A good number of vendors had packed up and left Saturday night. Attendance was really weak, I don't think anybody not attending/working the convention came Sunday. Which is not a surprise, given the weather. We were supposed to be open 10-2, by noon everybody left was packing up, and the convention chair had officially blessed us to do so.  

Hauling stuff through the snow on the ground was Not Exactly Fun, nor was loading in the blowing and drifting snow. But it got done, and we pulled out at just about 2:00.  Ron decided not to drop the trailer at my office.  

There was a lot more traffic going home than I expected. The roads were still craptastic, snow was still blowing and drifting. I followed Ron at more or less distance most of the way home. At about I-90 he ended up behind a left-turning car, and I passed. I decided if I stayed ahead I'd be too distracted trying to keep an eye on the truck in the rear-view mirror, and pulled into a shopping center, and got a loaf of bread and muffins from a Panera Bread. Then I got delayed a short bit waiting to go around a police car checking on a car in a ditch,  so I got home about 20 minutes after Ron did. 

Ron and Xap were working on the driveway, and it was kind of hard to tell where the street was to park, and we only have one Yooper Scooper and one shovel, so Ron sent me to CVS to pick up prescriptions. When I came back the driveway was done, Xap was pulling out of the other end of the street to head home, a neighbor was stuck in their driveway, another neighbor with a plow was helping, and Ron was trying to get the trailer backed into our driveway.

I just sat in the car a couple houses down and waited.  The stuck neighbor was un-stuck fairly quickly, then neighbor-with-plow did that driveway. He noticed Ron having trouble backing in, and did the end of our driveway, and part of the street. The driveway doesn't normally seem steep, but the last few feet does pitch enough that it can get interesting with the trailer in the winter. Eventually Ron got the trailer in and reasonably positioned so we could get all our vehicles parked. There was more snow than Ron wanted to deal with to get the trailer into the side yard where it normally lives, so for now its in the driveway.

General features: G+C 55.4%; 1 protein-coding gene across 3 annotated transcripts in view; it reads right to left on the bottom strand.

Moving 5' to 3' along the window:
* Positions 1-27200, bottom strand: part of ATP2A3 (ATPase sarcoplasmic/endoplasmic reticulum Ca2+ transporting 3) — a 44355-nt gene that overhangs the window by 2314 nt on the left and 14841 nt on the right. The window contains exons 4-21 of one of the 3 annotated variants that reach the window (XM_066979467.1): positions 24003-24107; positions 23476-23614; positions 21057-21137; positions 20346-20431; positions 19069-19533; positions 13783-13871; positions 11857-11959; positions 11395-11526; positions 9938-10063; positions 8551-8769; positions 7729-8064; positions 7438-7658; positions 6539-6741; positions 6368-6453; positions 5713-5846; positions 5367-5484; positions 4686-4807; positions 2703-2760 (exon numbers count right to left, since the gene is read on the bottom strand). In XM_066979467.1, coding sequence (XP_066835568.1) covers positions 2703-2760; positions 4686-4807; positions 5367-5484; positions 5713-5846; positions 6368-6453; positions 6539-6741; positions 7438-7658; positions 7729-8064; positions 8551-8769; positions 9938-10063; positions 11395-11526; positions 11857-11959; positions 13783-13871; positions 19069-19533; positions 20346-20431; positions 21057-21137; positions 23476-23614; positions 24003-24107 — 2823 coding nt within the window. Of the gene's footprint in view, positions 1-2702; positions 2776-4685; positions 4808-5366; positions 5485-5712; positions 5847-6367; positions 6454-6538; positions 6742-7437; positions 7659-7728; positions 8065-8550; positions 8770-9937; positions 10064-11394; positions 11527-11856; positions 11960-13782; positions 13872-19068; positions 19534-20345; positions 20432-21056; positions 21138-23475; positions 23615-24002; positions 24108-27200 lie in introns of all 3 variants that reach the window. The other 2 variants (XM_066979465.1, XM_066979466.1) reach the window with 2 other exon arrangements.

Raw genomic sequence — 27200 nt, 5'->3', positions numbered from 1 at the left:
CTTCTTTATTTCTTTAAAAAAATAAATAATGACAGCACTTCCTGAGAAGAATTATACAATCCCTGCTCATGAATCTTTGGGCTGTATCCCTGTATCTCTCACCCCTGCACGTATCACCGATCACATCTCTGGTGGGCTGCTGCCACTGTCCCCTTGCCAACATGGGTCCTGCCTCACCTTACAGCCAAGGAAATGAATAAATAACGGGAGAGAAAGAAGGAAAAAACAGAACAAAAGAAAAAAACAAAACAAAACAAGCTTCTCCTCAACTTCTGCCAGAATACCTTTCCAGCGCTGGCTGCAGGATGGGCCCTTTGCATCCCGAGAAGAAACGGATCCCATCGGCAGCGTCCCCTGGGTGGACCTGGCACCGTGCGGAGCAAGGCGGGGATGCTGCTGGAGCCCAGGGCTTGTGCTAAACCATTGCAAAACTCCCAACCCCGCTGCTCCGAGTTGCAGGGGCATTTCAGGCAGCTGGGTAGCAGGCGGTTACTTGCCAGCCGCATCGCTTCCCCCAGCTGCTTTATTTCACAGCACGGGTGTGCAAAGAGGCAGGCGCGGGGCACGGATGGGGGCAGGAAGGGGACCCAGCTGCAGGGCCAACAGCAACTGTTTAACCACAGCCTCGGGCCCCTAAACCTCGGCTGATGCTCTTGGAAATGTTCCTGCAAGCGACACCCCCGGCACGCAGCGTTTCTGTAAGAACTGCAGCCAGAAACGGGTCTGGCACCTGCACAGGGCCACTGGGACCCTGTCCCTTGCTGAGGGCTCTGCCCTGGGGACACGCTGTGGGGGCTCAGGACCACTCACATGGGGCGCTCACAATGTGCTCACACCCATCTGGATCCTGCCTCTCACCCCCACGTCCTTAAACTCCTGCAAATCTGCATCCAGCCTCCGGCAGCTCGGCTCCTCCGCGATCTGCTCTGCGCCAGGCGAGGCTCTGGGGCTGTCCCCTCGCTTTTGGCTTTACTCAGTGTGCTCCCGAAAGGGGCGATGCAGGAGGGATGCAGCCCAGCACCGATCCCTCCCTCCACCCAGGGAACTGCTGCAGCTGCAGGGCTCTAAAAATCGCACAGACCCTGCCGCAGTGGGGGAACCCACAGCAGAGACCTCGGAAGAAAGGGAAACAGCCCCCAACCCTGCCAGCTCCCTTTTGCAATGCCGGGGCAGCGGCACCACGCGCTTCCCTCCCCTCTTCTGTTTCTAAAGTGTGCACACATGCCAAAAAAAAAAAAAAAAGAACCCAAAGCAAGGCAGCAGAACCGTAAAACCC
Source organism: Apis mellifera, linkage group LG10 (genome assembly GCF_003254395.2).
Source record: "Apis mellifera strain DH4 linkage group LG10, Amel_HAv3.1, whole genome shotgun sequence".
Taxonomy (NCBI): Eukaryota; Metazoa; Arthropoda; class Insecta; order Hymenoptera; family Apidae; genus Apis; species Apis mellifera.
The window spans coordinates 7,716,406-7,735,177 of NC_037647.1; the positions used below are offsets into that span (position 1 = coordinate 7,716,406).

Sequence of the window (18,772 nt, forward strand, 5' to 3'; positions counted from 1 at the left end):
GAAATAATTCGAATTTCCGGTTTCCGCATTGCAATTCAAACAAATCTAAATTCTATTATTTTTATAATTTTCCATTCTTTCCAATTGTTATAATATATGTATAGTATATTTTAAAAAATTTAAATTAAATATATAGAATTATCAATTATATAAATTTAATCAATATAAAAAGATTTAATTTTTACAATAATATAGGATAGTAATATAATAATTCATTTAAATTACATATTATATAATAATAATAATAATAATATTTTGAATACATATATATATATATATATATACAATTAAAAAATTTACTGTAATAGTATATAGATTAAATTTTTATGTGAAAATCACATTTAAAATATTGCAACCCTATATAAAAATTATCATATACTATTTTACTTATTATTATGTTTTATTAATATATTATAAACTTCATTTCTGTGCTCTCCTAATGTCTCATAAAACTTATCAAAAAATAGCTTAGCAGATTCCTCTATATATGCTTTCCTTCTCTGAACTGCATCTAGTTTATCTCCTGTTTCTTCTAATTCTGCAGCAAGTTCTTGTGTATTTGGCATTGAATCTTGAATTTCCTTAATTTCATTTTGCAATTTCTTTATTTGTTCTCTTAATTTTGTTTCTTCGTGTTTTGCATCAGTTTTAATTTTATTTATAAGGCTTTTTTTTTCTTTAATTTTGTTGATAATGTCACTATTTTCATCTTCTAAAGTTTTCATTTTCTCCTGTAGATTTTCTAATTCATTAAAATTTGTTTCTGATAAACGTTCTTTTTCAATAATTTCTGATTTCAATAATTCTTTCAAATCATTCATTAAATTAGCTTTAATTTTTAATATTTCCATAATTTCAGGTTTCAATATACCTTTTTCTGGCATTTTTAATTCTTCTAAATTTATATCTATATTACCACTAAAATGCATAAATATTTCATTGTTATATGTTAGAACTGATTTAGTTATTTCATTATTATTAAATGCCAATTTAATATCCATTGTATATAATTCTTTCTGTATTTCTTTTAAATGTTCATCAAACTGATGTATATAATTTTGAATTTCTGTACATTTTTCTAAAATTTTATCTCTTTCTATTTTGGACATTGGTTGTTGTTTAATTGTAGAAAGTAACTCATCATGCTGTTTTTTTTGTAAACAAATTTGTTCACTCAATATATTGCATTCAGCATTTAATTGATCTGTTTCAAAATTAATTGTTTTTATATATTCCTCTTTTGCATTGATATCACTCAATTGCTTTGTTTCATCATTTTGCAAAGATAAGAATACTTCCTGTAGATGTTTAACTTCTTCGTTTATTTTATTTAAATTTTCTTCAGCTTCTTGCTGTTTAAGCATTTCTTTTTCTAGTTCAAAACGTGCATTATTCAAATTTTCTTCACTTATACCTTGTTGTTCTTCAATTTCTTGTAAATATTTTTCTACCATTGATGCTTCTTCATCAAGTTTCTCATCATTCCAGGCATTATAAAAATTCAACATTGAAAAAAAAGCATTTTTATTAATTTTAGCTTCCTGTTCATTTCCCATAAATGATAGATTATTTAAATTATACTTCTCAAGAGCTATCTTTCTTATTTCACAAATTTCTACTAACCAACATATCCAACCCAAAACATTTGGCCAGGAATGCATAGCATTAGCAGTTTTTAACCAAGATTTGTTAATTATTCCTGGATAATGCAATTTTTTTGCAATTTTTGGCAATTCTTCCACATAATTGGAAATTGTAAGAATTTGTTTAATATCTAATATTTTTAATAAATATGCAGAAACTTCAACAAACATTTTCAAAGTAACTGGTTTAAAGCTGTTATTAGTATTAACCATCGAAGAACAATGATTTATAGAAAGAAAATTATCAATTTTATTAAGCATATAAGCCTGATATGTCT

Yesterday morning there was about a foot of snow in the driveway. When we got home, there was about a foot of snow in the driveway. When Ron and Robin went out to shovel this morning there was about a foot . . . in some areas where it had drifted, and down to nothing in others. Ron paid neighbor-with-plow to do the driveway again. Neighbor-with-plow is a good thing to have, and in this case, also a very nice guy.  

Even though yesterday was not much fun, sales were good Saturday. We sold a little bit of almost everything: belts; tails (but only ones with swivels, I had left the plain tails in the bags they come in, probably a mistake); pouches (sporrans and the little tabbed soft ones, and an order for one hard pouch); bottles and test tubes (test tubes to kids - there weren't many cheap/kid-friendly things for sale); yarn; books (the two middle-price music-themed booklets); and chainmail (a bracelet and a pendant); plus a couple leashes we made on-site. One of the belts I was worried about the price on because of the cost of the brass buckle I got from England, but the customer didn't even bat an eye at the price. As Xap pointed out, military reenacting is pretty much a rich white guy's hobby.  Everything is expensive, even more recent uniforms and other surplus. I was talking to one woman who was WWI or WWII German Red Cross - she picked it because it *was* something she could do on a budget - her outfit was a white pinafore apron and dress of blue and white pinstripes, which she could make herself, and she only had to buy a couple/few small accessories.